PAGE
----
Improved odds ease NASA's concerns about space debris
BY WILLIAM HARWOOD
STORY WRITTEN FOR CBS NEWS "SPACE PLACE" & USED WITH PERMISSION
Posted: April 16, 2009
Even factoring in a recent satellite collision, an analysis of the threat posed by space debris at the Hubble Space Telescope's 350-mile-high altitude shows the crew of shuttle Atlantis, scheduled for launch May 12 on a mission to service the observatory, will not face a dramatically higher risk of potentially catastrophic damage, a NASA official said today.
"It's not going to keep us on the ground," Steve Stich, manager of the orbiter project office at the Johnson Space Center, said in an interview. "Obviously, we know we're accepting a little higher risk for this flight. That's why we've tracked it very carefully."
Including the threat posed by debris from a satellite collision in February between a defunct Russian Cosmos satellite and an Iridium telephone relay station, the mean odds of a catastrophic impact during the Hubble mission are on the order of 1-in-221, which is below the 1-in-200 threshold that requires an executive-level decision by NASA's leadership.
A preliminary analysis put the odds at 1-in-185, but the numbers improved after recent radar observations and consideration of the shuttle's orientation in space during the Hubble mission. The planned orientation, or attitude timeline, reduces the crew's exposure to impacts that could damage critical areas of the ship's heat shield, the coolant loops in the shuttle's cargo bay door radiators and cockpit windows.
"The numbers changed recently from three factors," Stich said. "One, they went back and looked at the radar data and they took some more measurements and they found the debris environment isn't quite as severe. So that led to a reduction in the number.
"Two, we got an attitude timeline update that had higher fidelity breakdowns of the periods of time where we're going to be in attitudes to protect Hubble from the sun, and that was a factor in reducing that number. The third thing was, we actually were able to model HST in the payload bay and sometimes the HST actually provides a shield for the wing leading edge. Those three things combined took the risk from where we were last week, at 1-in-185, to 1-in-221 as of today."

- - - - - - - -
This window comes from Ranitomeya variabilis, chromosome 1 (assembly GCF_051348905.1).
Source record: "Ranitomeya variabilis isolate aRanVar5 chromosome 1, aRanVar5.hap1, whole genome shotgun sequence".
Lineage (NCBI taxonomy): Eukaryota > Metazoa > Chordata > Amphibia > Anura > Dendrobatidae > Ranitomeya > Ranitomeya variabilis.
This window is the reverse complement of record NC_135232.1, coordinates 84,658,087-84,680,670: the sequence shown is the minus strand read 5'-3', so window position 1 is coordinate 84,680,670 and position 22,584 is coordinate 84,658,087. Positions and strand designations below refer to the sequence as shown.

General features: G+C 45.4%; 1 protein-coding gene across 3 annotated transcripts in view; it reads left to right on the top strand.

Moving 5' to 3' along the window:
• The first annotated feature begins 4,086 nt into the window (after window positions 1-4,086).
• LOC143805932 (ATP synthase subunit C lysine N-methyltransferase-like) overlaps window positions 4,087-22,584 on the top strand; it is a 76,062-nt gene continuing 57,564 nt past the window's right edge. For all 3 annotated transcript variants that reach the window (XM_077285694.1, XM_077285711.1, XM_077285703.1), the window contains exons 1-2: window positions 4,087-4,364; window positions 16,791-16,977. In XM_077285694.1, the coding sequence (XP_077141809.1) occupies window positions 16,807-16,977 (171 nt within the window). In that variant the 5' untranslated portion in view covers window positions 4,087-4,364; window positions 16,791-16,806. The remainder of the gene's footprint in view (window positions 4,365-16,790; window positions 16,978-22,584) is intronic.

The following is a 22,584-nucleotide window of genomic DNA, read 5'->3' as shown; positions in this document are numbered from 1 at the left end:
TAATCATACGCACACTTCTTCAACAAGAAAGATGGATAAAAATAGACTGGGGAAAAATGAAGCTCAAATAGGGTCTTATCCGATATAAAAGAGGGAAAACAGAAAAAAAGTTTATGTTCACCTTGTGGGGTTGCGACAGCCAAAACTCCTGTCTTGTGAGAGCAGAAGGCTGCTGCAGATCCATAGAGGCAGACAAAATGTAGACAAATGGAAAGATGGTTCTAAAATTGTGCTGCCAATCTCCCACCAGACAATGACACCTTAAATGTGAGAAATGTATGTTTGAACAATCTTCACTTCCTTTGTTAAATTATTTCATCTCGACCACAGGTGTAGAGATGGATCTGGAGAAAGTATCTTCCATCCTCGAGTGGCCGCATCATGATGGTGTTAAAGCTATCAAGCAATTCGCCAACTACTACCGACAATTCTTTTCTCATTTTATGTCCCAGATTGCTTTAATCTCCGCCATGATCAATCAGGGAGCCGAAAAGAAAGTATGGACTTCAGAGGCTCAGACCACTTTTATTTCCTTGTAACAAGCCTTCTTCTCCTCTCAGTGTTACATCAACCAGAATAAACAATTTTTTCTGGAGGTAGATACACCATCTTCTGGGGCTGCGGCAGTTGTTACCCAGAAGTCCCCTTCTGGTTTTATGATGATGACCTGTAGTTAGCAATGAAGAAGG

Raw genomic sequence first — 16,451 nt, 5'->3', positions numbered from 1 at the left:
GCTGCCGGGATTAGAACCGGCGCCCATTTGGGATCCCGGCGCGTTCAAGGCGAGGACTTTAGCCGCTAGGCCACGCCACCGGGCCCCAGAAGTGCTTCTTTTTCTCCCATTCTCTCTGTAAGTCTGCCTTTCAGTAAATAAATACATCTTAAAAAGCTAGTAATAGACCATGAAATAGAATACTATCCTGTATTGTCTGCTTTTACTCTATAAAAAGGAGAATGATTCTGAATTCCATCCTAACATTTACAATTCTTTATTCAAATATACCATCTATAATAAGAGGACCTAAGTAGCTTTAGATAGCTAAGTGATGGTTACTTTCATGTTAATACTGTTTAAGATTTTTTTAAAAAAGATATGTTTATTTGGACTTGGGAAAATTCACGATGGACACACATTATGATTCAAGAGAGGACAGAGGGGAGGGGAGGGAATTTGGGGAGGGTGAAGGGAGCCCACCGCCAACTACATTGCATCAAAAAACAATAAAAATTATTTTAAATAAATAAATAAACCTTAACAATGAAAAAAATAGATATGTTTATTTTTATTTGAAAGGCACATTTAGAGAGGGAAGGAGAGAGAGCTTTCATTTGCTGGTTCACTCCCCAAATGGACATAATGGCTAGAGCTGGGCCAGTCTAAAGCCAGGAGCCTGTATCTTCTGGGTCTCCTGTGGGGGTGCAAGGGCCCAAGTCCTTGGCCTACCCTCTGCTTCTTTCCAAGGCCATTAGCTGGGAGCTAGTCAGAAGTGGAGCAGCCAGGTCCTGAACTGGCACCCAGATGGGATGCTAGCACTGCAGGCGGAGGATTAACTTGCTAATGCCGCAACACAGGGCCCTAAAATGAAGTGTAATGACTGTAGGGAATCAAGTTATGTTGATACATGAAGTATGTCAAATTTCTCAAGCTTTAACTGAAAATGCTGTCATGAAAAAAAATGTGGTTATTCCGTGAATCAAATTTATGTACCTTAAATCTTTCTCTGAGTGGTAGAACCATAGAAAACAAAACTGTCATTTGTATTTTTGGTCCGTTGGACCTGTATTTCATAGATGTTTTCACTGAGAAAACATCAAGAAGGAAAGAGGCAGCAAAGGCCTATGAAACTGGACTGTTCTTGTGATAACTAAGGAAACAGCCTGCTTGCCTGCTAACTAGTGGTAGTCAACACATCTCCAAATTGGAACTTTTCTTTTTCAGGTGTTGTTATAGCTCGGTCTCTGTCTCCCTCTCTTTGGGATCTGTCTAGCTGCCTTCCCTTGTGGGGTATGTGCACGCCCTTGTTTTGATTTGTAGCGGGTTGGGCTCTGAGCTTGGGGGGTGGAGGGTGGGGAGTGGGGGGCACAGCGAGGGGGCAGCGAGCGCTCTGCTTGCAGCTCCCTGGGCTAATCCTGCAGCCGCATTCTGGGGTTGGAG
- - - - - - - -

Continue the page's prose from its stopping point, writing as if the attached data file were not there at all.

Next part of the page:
For perspective, the overall odds of a catastrophic failure from all sources, including launch, orbital operations, re-entry and landing, are around 1-in-80.
Analysts took a conservative approach to the February satellite collisions, factoring in twice the amount of debris predicted by computer models. As it turns out, the amount of wreckage from the Iridium satellite was, in fact, roughly twice the predicted value. But radar tracking shows debris from the Cosmos matches the computer model's prediction. The overall risk was reduced accordingly.
Taking all that into account, the analysis shows a 1-in-141 chance of a potentially catastrophic problem from micrometeoroids/orbital debris - MMOD - if the crew simply flew the mission and made no attempt to inspect the shuttle for heat shield damage. The odds improve to 1-in-151 taking into account a planned inspection the day after launch, and to 1-in 243 with an inspection on the ninth day of the mission, after the Hubble Space Telescope is redeployed.
In those cases, the odds reflect the crew's post-Columbia ability to repair minor impact damage that might otherwise cause a catastrophic problem during entry. The mean value, 1-in-221, assumes a late inspection on flight day nine and an 86 percent chance of damage that could be successfully repaired.
"When you fold all that together, the residual risk of loss of crew and vehicle for the entire mission now is 1-in-221," Stich said. "That's MMOD, both the man-made and micrometeoroids, for the entire mission."
While an executive-level decision on what to do about the MMOD risk is not required in this case, shuttle program engineers will brief agency managers during a flight readiness review April 30 at the Kennedy Space Center.
"We've looked at Hubble very closely and we've done everything we can to mitigate the risks, the attitudes that we're flying, of course we've got our repair capability, we have launch on need (emergency rescue mission) ready and we've got late inspection," Stich said. "And for late inspection, for the hot (wing leading edge) panels, we've actually improved that inspection to get better resolution for panels 8 through 11 that actually drive the risk. So we've done everything we can to mitigate the risk."